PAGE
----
In many of the world’s natural areas, humans now play, work, or live alongside large-bodied species of wildlife including ungulates, meso-carnivores, and even apex predators. The behavioral adjustments of these species to human activities have implications for individual fitness, population persistence, and community structure, as well as for human safety. Theory suggests that wildlife in human-dominated landscapes should modify their habitat use to avoid interactions with people, but that such avoidance may occur only in response to fine-scale spatial and temporal variation in human activity. Yet studies of the impacts of human disturbance on wildlife rarely quantify the fine-scale dynamics of human use. In this dissertation, I seek to link wildlife avoidance behavior more directly to the type, timing, intensity, and spatial distribution of human activity, thereby informing efforts to preserve relatively undisturbed spaces for large mammals in natural ecosystems regularly used by people.
I first consider spatiotemporal use of the landscape by grizzly bears (Ursos arctos) in areas of high recreation in Kananaskis Country, Alberta, Canada. For each day of the active bear season, I quantified numbers of people and vehicles using all trails, roads, and facilities located within the home ranges of GPS-collared bears. I estimated human disturbance at bear GPS positions as a function of both distance to human-use features and the average daily use on those features. Analyses revealed that when bears were in habitats adjacent to recreation infrastructure, they modified their behavior in response to daily, weekly, and seasonal fluctuations in human activity, avoiding the times and places of highest recreation. Bears responded to recreation patterns that were spatially and temporally consistent, highlighting the need to preserve predictable patterns of human use in the study area. This research demonstrates the value of quantifying fine-scale dynamics of human activity and focusing on areas of high overlap between wildlife and people to elucidate avoidance behavior of wild animals in human-dominated landscapes.
Further, I evaluate the effect of incorporating fine-scale estimates of recreation intensity on the predictive accuracy of resource selection function models developed to quantify habitat use of GPS-collared grizzly bears. Models that included static proxies for human disturbance were compared against those that estimated daily numbers of recreationists and vehicles within bear home ranges. When bears were in close proximity to trails, roads, and facilities, top models were those that rigorously quantified human use, indicating that bear habitat selection was significantly influenced by the fine-scale dynamics of recreation activity. My results suggest that when spatial overlap between human activity and wildlife is high, static representations of human disturbance may be less effective for describing wildlife behavior.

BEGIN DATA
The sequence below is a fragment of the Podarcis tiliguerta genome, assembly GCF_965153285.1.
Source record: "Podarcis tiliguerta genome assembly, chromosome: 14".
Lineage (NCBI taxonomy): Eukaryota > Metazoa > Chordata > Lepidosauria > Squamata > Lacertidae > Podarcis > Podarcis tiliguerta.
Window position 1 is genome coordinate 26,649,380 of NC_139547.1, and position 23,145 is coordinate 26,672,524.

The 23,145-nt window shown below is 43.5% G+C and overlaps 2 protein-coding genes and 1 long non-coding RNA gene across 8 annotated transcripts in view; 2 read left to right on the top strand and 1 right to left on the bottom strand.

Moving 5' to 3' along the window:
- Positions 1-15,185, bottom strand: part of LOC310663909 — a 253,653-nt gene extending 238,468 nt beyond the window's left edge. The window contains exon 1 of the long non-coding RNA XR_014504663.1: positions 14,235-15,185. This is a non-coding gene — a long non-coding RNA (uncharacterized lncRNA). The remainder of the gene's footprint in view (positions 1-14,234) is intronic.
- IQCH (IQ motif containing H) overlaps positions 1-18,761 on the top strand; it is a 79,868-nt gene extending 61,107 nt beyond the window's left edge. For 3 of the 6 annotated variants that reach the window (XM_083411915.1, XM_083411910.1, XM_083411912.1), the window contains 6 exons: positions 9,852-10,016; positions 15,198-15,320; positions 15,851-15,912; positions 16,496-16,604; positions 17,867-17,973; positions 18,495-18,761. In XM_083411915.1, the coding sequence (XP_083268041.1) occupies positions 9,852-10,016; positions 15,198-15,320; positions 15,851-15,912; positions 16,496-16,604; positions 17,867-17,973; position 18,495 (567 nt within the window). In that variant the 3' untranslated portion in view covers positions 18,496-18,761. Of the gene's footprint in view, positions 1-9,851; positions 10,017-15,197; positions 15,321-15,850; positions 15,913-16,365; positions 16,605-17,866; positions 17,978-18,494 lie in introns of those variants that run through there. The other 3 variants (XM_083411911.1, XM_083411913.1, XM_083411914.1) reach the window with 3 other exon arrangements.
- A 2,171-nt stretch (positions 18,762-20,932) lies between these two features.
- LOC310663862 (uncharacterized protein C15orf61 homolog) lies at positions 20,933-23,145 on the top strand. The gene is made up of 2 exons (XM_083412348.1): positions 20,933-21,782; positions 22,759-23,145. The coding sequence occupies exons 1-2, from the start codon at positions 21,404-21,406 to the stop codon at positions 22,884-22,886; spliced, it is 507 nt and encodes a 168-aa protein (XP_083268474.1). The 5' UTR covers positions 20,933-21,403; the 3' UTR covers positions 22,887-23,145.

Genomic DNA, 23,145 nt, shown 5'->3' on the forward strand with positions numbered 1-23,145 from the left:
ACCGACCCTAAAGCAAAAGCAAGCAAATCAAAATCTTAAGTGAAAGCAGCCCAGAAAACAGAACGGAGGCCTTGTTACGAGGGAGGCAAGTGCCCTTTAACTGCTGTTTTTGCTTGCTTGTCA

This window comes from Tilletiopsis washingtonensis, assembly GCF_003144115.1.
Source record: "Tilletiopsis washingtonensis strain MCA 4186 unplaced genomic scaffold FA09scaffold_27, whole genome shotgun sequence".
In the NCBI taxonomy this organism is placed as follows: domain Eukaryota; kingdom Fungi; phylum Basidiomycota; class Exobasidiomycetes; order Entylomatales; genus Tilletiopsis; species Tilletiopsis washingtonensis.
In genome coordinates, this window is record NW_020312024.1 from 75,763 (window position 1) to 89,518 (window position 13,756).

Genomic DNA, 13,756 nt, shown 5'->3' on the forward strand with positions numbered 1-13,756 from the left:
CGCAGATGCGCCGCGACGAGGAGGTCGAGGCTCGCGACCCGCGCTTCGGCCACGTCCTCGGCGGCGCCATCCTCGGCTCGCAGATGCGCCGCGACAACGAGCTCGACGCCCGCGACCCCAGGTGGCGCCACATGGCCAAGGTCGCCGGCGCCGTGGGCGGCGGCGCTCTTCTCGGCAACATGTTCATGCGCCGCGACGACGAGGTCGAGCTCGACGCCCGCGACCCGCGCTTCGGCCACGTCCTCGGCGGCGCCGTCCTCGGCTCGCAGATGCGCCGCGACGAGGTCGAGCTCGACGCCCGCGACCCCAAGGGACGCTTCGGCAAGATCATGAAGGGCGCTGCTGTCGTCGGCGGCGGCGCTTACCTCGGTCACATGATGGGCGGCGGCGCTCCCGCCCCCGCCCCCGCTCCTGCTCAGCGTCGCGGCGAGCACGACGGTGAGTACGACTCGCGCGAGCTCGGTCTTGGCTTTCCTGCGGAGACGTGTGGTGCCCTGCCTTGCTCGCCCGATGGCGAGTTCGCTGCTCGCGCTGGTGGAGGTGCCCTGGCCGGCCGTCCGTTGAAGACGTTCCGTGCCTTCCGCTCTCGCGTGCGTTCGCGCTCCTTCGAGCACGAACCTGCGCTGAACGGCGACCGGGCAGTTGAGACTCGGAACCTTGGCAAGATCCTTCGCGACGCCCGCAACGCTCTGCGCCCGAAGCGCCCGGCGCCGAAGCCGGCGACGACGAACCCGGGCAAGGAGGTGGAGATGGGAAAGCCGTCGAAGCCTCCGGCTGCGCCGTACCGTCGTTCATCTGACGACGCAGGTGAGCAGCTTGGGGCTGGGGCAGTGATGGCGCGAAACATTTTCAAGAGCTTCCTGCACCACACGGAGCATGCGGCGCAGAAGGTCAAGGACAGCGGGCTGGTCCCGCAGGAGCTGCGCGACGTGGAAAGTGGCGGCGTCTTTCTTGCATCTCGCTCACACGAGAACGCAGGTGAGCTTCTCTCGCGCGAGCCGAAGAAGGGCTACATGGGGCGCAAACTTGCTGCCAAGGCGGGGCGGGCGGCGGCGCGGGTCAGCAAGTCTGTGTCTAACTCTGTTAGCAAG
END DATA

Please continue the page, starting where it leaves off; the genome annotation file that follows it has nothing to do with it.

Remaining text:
Last, I expand my focus to multiple species. Spatiotemporal patterns of occurrence of large mammals, recreationists, and domestic dogs were assessed using camera traps deployed within critical wildlife habitat bordering the town of Canmore, Alberta. Recreation was categorized by type of user, and daily numbers of recreationists and domestic dogs were quantified over a twenty-month period. Coyotes (Canis latrans) demonstrated the clearest temporal shifts in response to recreation intensity, and hikers and off-leash dogs spatially displaced several species. Results also suggested that study species responded most to past rather than current levels of human activity. My findings underscore the importance of spatial scale in recreation impact studies and indicate that recreation can have measurable effects on fine-scale habitat use and diel activity of large mammals.
The research presented in this dissertation adds to the growing body of literature on wildlife behavioral responses to human disturbance in general and outdoor recreation in particular. Human activity is increasing in most natural ecosystems, and my work suggests timely new approaches for quantifying human use and measuring its impacts on wildlife behavior in landscapes where presence of people is widespread.